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ENGLISH 161: Narrative and Narrative Theory

An introduction to stories and storytelling--that is, to narrative. What is narrative? When is narrative fictional and when non-fictional? How is it done, word by word, sentence by sentence? Must it be in prose? Can it be in pictures? How has storytelling changed over time? Focus on various forms, genres, structures, and characteristics of narrative.
Terms: Aut, Win | Units: 5 | UG Reqs: GER:DB-Hum, WAY-A-II | Grading: Letter (ABCD/NP)

ENGLISH 163D: Shakespeare: The Ethical Challenge (TAPS 163D)

Was the eighteenth century right in proclaiming Shakespeare to be the greatest moral philosopher? What are the ethical challenges Shakespeare's major plays still pose for us? Can we divorce ethical decisions from the contingencies of experience? We will ask a series of normative ethical questions (to do with pleasure, power, old age, self-sacrifice, and truth telling) and attempt to answer them in relation to the dramatic situation of Shakespeare's characters on the one hand and our own cultural situation on the other. The ethical challenge of Shakespearean drama will be set against selected readings in ethical theory.
Terms: Win | Units: 5 | UG Reqs: GER:DB-Hum, GER:EC-EthicReas, WAY-A-II, WAY-ER | Grading: Letter (ABCD/NP)
Instructors: Lupic, I. (PI)

ENGLISH 164: Senior Seminar

Small-class format focused on the close reading of literary texts and analysis of literary criticism. This class answers the questions: How do literary critics do what they do? What styles and gambits make criticism vibrant and powerful? Goal is to examine how one goes about writing a lucid, intelligent, and convincing piece of literary criticism based on original research.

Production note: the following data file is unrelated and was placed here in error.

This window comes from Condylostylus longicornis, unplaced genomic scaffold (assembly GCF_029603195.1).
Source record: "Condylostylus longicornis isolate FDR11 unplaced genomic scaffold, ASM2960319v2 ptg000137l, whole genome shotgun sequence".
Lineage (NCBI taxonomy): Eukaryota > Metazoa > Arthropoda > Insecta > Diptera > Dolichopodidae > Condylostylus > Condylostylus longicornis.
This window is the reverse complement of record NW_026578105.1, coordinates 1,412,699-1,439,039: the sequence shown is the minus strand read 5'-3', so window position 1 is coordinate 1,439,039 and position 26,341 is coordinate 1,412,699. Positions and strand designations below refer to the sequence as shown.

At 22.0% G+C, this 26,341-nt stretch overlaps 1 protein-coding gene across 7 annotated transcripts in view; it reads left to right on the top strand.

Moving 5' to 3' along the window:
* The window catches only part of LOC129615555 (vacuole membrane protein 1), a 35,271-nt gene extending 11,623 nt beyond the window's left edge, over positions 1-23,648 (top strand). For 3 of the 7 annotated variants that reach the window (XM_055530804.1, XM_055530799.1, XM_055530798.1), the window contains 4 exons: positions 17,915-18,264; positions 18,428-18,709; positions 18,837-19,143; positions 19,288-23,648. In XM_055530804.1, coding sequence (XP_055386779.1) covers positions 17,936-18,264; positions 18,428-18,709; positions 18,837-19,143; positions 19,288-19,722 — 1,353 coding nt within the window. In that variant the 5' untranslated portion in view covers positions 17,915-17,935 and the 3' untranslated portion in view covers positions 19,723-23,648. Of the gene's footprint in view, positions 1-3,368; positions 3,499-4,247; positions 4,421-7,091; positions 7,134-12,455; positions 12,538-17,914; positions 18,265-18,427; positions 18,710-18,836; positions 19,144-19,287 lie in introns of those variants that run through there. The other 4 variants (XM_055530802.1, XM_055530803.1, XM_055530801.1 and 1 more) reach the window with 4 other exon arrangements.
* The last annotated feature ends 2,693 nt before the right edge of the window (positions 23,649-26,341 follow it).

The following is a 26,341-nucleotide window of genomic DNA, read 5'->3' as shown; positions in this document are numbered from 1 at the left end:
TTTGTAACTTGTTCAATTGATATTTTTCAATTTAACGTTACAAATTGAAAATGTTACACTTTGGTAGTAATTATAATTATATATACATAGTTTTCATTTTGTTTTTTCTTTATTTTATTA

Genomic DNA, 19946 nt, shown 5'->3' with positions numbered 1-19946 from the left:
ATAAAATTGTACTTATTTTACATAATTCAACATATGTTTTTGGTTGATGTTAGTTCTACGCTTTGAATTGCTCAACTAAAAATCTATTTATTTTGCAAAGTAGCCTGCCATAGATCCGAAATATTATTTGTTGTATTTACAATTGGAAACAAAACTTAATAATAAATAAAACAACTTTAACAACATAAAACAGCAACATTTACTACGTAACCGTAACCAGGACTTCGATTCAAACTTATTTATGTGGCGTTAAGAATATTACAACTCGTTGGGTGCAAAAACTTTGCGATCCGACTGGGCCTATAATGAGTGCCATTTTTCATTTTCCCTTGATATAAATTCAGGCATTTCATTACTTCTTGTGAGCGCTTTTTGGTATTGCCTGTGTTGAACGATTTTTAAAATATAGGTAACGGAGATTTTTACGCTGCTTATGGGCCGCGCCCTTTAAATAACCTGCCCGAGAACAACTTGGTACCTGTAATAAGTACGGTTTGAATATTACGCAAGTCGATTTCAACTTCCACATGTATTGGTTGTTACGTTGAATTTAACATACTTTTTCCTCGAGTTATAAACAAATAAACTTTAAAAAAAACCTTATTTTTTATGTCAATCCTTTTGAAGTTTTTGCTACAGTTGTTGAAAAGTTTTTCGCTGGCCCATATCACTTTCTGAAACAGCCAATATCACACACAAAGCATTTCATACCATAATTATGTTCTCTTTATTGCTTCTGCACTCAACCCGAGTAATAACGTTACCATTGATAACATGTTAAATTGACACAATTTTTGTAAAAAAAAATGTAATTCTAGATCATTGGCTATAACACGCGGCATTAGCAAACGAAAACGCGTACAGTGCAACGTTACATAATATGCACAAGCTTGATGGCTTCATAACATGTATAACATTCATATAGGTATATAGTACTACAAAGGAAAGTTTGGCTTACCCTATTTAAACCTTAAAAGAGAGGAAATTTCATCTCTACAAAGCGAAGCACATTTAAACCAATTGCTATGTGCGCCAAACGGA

Terms: Aut, Win | Units: 5 | UG Reqs: GER:DB-Hum | Grading: Letter (ABCD/NP)

ENGLISH 168: Imagining the Oceans (COMPLIT 168, FRENCH 168)

How has Western culture constructed the world's oceans since the beginning of global ocean exploration? How have imaginative visions of the ocean been shaped by marine science, technology, exploration, commerce and leisure? Authors read might include Cook, Equiano, and Steinbeck; Defoe, Verne, Stevenson, Conrad, Woolf and Hemingway; Coleridge, Baudelaire, Moore, Bishop and Walcott. Films by Painlevé and Bigelow. Seminar co-ordinated with a spring 2015 Cantor Arts Center public exhibition. Visits to Cantor; other possible field trips include Hopkins Marine Station and SF Maritime Historical Park.
Terms: Spr | Units: 5 | UG Reqs: GER:DB-Hum, WAY-A-II, WAY-ED | Grading: Letter (ABCD/NP)

ENGLISH 172E: The Literature of the Americas (AMSTUD 142, COMPLIT 142, CSRE 142)

A wide-ranging overview of the literatures of the Americas inncomparative perspective, emphasizing continuities and crises that are common to North American, Central American, and South American literatures as well as the distinctive national and cultural elements of a diverse array of primary works. Topics include the definitions of such concepts as empire and colonialism, the encounters between worldviews of European and indigenous peoples, the emergence of creole and racially mixed populations, slavery, the New World voice, myths of America as paradise or utopia, the coming of modernism, twentieth-century avant-gardes, and distinctive modern episodes--the Harlem Renaissance, the Beats, magic realism, Noigandres--in unaccustomed conversation with each other.